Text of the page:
26 1949 Jane Smiley, novelist (Los Angeles, CA)
27 1917 Louis Auchincloss, writer (Lawrence, NY)
28 1977 Se Ri Pak, golfer (South Korea)
29 1943 Lech Walesa, Polish labor leader and founder of Solidarity (Popowo, Poland)
30 1980 Martina Hingis, tennis champion (Kosice, Slovakia)

Travel: Cork, Ireland

Corkonians like to call their town Ireland's "real capital." It is an ancient city, originating in the middle of the first millennium AD, and through the centuries it has been the hub of important political, social, and economic developments. It has played at various times such roles as stronghold of monastic learning, center of resistance to authority (hence the oft-heard sobriquet "Rebel Cork"), and major port - its official motto, Statio Bene Fida Carinis ("A Safe Harbor for Ships"), reflects the presence of one of the world's best deepwater harbors. Today, with a population on the order of 150,000, Cork is substantially smaller than the Irish Republic's actual capital, Dublin. But it is a splendid destination for tourists. It has a more relaxed character than Dublin. Its compact layout - the old town, lying on an island in the River Lee, essentially retains its medieval street map - makes walking an inviting prospect, and the somewhat hilly topography keeps rambles stimulating. Cork enjoys a pleasantly mild climate thanks to its location on the Emerald Isle's Gulf Stream-washed south coast, where palm trees are not unknown. In 2005, visitors could take advantage of a multitude of extra attractions, owing to the fact that the city was the European Union's official designee as the year's European Capital of Culture.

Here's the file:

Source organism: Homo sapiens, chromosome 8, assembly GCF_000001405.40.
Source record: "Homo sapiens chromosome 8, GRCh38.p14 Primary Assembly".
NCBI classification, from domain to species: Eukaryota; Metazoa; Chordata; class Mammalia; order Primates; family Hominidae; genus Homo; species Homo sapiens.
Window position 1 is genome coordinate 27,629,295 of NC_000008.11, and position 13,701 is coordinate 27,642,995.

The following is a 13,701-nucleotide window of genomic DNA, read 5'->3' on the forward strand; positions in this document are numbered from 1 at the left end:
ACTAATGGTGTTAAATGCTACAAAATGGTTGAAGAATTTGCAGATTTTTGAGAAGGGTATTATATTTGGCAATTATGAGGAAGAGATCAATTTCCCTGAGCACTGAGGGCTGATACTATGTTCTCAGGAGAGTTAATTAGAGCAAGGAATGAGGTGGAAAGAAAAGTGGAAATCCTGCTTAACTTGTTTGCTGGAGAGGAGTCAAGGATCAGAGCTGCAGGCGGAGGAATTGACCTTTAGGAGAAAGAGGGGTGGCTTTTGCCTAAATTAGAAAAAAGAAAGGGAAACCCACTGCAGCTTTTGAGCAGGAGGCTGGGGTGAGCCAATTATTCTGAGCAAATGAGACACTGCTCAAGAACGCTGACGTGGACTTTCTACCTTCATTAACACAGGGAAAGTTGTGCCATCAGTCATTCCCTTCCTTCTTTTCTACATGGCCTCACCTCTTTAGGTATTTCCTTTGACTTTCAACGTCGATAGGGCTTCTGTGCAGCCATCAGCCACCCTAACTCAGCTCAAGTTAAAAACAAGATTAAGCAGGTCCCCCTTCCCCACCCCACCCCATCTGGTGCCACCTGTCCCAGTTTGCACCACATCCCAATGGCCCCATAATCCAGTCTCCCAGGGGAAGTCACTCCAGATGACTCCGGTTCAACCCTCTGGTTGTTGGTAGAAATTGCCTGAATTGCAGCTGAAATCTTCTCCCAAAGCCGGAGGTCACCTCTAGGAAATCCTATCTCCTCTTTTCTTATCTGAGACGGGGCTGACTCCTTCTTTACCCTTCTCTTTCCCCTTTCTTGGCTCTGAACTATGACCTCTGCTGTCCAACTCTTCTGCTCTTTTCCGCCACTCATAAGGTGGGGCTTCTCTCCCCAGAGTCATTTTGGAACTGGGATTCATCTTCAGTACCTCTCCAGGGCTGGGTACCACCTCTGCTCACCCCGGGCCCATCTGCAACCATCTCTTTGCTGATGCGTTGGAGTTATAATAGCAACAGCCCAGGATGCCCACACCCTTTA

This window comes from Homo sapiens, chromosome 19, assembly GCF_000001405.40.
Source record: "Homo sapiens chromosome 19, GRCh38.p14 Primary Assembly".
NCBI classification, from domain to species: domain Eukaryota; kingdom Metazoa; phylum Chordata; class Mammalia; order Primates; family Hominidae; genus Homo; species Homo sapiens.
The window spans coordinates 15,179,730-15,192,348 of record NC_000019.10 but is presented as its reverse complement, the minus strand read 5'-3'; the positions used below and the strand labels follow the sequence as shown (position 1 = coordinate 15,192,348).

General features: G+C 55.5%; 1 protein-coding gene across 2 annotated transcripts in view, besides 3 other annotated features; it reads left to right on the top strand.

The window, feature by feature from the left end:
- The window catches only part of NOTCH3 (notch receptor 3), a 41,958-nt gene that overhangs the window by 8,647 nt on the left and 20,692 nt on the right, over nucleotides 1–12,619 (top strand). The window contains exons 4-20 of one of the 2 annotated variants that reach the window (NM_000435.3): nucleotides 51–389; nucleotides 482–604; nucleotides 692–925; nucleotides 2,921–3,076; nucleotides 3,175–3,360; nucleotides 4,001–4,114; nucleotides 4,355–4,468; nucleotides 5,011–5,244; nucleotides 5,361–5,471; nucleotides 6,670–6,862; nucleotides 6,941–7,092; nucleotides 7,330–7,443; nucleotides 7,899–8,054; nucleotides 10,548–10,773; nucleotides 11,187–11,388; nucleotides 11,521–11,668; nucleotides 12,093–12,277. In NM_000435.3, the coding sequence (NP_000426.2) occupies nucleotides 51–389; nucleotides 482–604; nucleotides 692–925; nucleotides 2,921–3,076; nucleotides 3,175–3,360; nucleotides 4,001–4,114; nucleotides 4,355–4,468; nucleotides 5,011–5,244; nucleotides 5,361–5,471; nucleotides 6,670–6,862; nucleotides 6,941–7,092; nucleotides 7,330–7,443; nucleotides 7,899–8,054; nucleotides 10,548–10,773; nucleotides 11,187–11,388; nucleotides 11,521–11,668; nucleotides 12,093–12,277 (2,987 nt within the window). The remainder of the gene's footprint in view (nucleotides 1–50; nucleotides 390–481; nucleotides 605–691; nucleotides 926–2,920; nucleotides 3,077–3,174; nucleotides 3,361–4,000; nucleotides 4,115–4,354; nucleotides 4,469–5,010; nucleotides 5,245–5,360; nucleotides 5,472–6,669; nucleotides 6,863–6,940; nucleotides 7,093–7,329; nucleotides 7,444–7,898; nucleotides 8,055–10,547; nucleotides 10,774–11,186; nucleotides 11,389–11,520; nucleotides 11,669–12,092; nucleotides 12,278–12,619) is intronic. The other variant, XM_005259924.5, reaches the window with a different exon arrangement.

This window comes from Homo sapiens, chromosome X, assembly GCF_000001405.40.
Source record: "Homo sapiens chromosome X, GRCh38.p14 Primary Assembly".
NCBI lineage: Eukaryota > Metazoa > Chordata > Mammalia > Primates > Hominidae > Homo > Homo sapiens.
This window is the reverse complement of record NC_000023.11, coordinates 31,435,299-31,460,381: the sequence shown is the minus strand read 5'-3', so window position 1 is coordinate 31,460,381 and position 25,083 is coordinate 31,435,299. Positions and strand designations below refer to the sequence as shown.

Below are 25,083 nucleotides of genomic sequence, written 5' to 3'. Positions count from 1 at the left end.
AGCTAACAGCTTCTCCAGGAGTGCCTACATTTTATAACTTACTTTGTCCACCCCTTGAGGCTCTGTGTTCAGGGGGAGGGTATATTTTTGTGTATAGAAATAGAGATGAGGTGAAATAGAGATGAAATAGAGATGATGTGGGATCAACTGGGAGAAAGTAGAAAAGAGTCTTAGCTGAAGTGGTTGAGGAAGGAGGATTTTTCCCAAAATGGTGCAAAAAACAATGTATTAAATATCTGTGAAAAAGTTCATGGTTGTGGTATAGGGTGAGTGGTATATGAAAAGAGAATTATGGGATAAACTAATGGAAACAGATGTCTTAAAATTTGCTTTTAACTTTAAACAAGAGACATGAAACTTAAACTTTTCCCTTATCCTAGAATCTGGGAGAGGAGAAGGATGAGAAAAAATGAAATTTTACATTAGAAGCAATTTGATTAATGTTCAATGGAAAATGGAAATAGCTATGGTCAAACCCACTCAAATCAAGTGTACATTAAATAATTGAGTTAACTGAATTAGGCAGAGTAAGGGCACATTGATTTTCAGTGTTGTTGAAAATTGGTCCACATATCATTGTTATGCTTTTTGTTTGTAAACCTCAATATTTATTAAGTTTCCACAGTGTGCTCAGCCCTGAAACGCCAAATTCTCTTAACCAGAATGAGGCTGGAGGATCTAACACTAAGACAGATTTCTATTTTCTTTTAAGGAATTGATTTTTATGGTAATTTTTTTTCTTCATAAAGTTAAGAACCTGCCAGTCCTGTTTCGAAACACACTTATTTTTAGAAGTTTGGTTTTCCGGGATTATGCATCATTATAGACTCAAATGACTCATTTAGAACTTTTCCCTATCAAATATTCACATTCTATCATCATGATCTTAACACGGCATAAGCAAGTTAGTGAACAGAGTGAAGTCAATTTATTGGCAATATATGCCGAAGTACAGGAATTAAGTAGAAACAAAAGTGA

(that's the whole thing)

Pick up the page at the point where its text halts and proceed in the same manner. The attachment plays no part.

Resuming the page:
Cultural capital

The European Union began the annual practice of picking a "European City of Culture" in 1985. (Dublin was the 1991 honoree.) The program was eventually supplanted by a similar one called the European Capital of Culture, and Cork was selected to kick off the new series. Cork's 2005 accolade motivated the scheduling of hundreds of special exhibits, concerts, theatrical presentations, and other events involving some aspect of culture in the broadest sense, including the traditional Irish sport of hurling. Examples included a midyear showing of celebrated Brazilian photographer's Sebastiăo Salgado's exhibition "Exodus"; an international tattoo festival; the Knitting Map, an effort to set a world knitting record using satellite images of Cork as a pattern; and the Music Migrations concert series, involving more than 100 artists from over a dozen countries. The cultural capital program also embraced Cork's usual annual festivities, such as the Cork Film Festival (scheduled for October 9-16 in 2005) and the Guinness Jazz Festival (October 28-31), featuring a thousand musicians from 25 countries.